MB mentioned the Pashupatinath Temple in Kathmandu, Nepal in last weekend’s post. A few words of explanation:
The temple complex is located on the holiest river in Nepal called the Bagmati. This Temple is the location where dead bodies are brought each day for cremations, both Hindu and Buddhist. Both religions believe in reincarnation, that a body dies and is reborn on a journey that will eventually reach the ultimate state of the perfect peace of Nirvana.
The cremation ceremony witnessed by MB involved the arrival of the dead body by Government ambulance. Family members dressed the body in an orange robe and proceeded to some concrete steps leading down to the river bank. The purification of the dead body takes place by dipping the feet of the body into the holy water.
The body is then moved to the area of pre-prepared funeral pyres of timber logs and straw where the second part of the ceremony takes place which is the release of the soul from the body.
A family member places oils on the face and forehead of the body and straw is also stuffed into the mouth. The straw is then set alight, and at this instant the soul is deemed to be released and the body is considered truly dead. The straw and timber underneath the body are then set alight and the body is reduced to ashes which are washed with a few buckets of river water into the holy river. Sugar is thrown on the burning body from time to time to prevent foul smells wafting from the fire.
On two separate occasions in the year preceding MB’s visit to the temple, according to MB’s Indian born guide, at the very stage of burning the straw in the mouth, the bodies coughed when the straw was set alight and were obviously not dead. But as already stated, the soul has already left the body at this stage, therefore such instances are considered attempts by evil spirits to revive the body. Family members or onlookers then grab some heavy timber or bamboo poles and ‘kill’ the already ‘dead’ body. This ‘killing’ thus ensures that that the evil spirit fails in his dastardly attempts and the body remains on the pyre to be consumed by the flames and the soul is not disturbed as it moves onwards on its journey.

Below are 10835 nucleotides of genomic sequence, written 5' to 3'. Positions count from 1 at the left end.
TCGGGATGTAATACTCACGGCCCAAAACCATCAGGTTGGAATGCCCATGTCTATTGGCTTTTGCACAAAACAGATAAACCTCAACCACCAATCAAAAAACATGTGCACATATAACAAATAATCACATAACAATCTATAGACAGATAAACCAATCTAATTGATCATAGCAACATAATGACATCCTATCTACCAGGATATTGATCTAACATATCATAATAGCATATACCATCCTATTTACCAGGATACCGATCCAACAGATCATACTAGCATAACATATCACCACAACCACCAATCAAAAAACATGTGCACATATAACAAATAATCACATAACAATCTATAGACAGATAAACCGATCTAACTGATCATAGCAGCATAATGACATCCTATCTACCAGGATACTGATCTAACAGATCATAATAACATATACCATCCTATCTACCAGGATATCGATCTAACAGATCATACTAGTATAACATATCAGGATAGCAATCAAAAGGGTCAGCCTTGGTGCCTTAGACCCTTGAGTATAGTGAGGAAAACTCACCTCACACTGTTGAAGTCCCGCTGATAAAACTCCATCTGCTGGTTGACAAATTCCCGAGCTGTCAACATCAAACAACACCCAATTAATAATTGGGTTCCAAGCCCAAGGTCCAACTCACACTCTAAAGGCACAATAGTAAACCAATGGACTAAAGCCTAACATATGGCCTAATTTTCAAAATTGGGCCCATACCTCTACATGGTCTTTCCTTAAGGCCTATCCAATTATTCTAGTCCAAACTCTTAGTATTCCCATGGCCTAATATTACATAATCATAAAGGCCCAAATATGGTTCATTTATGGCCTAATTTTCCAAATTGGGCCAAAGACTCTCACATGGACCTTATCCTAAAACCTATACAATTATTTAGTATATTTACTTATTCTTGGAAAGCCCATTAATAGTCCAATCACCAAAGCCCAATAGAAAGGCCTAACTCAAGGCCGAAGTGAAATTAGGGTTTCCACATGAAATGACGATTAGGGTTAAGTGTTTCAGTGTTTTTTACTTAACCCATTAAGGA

Because of the whole concept of reincarnation with its ongoing cycle of birth, life and death, such funerals are not very sad occasions. There will inevitably be some tears from those closest to the dead person, but not many, and happiness is the prevailing mood amongst all in attendance that the deceased is one step closer to the perfect state.
Taking photos of the funeral occasion is not considered disrespectful, if carried out from the opposite side of the river, which is still within the temple complex. Obviously one remains respectfully quite at all times. Many local guides are also on hand to explain all aspects of the ceremony to visitors for a modest fee.
Posted much of the above a few years back, so apologies to those who may have read previously. But lots of new followers in the intervening period and Nepal very much in the news at present. MB read this week that the Nepalese government is seeking specialist help to try to rescue its tourism industry, on which it is so heavily reliant. Nepal is a truly stunning country and is a photographers dream location. Urge any followers looking for a ‘something different’ holiday to consider.
Some photos from MB’s October 2012 visit: